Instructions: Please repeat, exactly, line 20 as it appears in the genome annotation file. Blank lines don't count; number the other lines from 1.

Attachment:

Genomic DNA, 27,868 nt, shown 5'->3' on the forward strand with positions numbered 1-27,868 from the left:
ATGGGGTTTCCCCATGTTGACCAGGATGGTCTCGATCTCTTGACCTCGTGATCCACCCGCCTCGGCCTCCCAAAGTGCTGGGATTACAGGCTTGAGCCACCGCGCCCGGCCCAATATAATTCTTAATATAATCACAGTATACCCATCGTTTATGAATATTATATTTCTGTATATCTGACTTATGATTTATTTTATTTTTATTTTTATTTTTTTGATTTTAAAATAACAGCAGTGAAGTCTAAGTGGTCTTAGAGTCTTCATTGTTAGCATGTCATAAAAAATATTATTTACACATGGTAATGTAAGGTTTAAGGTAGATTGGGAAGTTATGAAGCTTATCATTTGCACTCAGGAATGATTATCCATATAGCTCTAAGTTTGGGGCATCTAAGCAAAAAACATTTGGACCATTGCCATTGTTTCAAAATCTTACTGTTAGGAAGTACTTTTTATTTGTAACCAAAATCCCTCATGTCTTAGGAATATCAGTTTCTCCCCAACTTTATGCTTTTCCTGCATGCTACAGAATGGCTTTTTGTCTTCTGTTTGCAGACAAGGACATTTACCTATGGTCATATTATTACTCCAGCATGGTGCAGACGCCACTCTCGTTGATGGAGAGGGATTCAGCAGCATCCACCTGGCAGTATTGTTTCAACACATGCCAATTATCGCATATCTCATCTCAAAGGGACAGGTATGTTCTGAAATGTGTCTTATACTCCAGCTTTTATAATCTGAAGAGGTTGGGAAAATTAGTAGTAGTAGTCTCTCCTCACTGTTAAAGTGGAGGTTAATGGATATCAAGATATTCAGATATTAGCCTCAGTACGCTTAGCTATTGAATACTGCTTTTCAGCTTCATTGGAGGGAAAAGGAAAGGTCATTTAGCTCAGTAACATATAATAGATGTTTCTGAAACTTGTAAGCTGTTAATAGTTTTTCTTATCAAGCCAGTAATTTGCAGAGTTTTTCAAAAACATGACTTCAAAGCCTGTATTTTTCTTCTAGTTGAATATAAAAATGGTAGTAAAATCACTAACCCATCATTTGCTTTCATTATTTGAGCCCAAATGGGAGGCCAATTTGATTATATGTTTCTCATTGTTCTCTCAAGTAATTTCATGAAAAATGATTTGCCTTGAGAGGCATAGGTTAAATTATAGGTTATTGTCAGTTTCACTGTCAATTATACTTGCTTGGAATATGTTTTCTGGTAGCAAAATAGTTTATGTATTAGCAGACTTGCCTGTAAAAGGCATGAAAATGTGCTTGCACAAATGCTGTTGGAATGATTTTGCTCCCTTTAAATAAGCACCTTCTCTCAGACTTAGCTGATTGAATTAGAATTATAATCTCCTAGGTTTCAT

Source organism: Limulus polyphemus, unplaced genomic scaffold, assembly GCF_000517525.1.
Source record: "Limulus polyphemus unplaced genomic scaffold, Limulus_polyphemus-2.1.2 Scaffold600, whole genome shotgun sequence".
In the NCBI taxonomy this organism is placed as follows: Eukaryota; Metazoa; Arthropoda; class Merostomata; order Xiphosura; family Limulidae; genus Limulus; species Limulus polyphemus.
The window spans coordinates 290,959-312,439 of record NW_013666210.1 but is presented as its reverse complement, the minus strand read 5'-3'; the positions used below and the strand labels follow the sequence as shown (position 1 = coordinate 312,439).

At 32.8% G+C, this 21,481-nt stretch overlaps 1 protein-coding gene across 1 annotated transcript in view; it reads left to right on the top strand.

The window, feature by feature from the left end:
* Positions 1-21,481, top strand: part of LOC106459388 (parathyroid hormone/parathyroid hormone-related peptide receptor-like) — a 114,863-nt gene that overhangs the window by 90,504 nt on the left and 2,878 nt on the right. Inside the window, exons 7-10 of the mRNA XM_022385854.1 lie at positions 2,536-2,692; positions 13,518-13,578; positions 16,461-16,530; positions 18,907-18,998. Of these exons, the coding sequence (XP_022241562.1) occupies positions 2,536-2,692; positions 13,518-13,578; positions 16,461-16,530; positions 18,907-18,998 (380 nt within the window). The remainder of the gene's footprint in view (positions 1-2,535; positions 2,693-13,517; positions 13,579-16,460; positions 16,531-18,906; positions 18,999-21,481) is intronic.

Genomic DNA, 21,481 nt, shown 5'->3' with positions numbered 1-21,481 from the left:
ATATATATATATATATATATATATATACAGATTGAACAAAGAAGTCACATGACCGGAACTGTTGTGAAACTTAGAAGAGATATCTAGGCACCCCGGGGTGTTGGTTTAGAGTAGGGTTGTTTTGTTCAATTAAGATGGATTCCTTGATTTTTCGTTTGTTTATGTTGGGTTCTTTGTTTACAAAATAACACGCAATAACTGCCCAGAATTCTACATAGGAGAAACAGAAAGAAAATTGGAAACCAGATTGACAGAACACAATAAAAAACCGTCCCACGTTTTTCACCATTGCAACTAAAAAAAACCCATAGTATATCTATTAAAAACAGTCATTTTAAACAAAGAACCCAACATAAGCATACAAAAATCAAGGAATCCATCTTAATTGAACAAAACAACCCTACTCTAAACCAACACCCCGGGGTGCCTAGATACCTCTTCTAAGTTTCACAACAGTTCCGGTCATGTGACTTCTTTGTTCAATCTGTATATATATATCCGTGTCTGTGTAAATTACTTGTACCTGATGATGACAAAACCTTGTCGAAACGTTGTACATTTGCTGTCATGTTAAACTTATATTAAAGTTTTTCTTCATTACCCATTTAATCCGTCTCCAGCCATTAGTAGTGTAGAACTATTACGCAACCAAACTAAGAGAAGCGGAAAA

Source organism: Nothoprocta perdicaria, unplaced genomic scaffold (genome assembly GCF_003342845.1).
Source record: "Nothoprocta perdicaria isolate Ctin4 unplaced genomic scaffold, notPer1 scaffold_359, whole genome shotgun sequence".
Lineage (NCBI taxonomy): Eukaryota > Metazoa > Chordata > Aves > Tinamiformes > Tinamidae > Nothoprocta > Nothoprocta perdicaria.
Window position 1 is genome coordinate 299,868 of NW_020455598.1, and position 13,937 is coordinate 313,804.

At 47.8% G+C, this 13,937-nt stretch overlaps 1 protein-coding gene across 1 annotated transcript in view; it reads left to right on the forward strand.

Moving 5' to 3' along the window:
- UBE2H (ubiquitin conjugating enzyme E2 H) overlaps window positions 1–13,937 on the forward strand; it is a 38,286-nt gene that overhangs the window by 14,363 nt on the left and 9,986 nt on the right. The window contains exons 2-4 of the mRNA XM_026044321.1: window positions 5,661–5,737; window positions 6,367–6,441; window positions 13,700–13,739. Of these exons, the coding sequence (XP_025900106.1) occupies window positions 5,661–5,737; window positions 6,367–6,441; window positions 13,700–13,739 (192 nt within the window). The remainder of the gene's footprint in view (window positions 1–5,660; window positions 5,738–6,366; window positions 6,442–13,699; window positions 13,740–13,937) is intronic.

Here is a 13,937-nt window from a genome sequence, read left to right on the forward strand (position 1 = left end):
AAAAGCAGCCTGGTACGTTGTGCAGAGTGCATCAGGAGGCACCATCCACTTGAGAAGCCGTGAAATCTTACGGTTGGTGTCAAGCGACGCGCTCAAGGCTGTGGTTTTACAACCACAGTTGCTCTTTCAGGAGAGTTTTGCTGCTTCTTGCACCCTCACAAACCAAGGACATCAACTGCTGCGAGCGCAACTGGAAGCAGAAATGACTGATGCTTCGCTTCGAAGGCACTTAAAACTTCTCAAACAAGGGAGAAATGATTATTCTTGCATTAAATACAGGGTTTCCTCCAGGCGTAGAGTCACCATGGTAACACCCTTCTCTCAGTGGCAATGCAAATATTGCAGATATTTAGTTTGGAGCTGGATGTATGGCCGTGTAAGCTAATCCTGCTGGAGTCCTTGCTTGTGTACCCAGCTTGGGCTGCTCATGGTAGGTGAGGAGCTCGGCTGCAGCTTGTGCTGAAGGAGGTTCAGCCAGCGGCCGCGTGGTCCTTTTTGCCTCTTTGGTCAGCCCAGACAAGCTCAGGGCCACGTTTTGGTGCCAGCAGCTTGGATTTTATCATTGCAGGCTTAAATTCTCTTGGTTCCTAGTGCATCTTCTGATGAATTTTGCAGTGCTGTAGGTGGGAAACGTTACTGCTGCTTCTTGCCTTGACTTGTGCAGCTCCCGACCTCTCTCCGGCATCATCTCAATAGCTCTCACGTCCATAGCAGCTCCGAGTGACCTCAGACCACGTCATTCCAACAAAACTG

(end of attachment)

AAAAGCAGCCTGGTACGTTGTGCAGAGTGCATCAGGAGGCACCATCCACTTGAGAAGCCGTGAAATCTTACGGTTGGTGTCAAGCGACGCGCTCAAGGCTGTGGTTTTACAACCACAGTTGCTCTTTCAGGAGAGTTTTGCTGCTTCTTGCACCCTCACAAACCAAGGACATCAACTGCTGCGAGCGCAACTGGAAGCAGAAATGACTGATGCTTCGCTTCGAAGGCACTTAAAACTTCTCAAACAAGGGAGAAATGATTATTCTTGCATTAAATACAGGGTTTCCTCCAGGCGTAGAGTCACCATGGTAACACCCTTCTCTCAGTGGCAATGCAAATATTGCAGATATTTAGTTTGGAGCTGGATGTATGGCCGTGTAAGCTAATCCTGCTGGAGTCCTTGCTTGTGTACCCAGCTTGGGCTGCTCATGGTAGGTGAGGAGCTCGGCTGCAGCTTGTGCTGAAGGAGGTTCAGCCAGCGGCCGCGTGGTCCTTTTTGCCTCTTTGGTCAGCCCAGACAAGCTCAGGGCCACGTTTTGGTGCCAGCAGCTTGGATTTTATCATTGCAGGCTTAAATTCTCTTGGTTCCTAGTGCATCTTCTGATGAATTTTGCAGTGCTGTAGGTGGGAAACGTTACTGCTGCTTCTTGCCTTGACTTGTGCAGCTCCCGACCTCTCTCCGGCATCATCTCAATAGCTCTCACGTCCATAGCAGCTCCGAGTGACCTCAGACCACGTCATTCCAACAAAACTG